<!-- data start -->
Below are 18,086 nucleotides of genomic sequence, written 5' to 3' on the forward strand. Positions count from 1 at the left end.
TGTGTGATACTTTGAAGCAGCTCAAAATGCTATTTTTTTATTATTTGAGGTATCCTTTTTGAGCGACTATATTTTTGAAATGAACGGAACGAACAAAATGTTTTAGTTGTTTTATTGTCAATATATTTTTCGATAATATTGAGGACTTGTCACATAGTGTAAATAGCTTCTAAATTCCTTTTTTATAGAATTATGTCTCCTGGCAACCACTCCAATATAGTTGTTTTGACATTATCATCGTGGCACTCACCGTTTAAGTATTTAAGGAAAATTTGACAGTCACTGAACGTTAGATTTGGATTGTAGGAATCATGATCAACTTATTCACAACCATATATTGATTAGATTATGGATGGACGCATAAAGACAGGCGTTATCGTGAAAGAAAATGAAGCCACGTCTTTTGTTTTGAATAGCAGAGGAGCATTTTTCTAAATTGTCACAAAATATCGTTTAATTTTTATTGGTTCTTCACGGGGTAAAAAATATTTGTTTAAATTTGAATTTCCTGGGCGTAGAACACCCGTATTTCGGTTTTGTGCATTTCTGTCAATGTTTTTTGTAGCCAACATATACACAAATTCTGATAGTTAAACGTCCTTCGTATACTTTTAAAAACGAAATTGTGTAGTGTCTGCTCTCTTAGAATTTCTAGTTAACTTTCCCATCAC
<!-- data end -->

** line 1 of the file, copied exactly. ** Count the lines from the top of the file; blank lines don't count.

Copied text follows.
Below are 18,086 nucleotides of genomic sequence, written 5' to 3' on the forward strand. Positions count from 1 at the left end.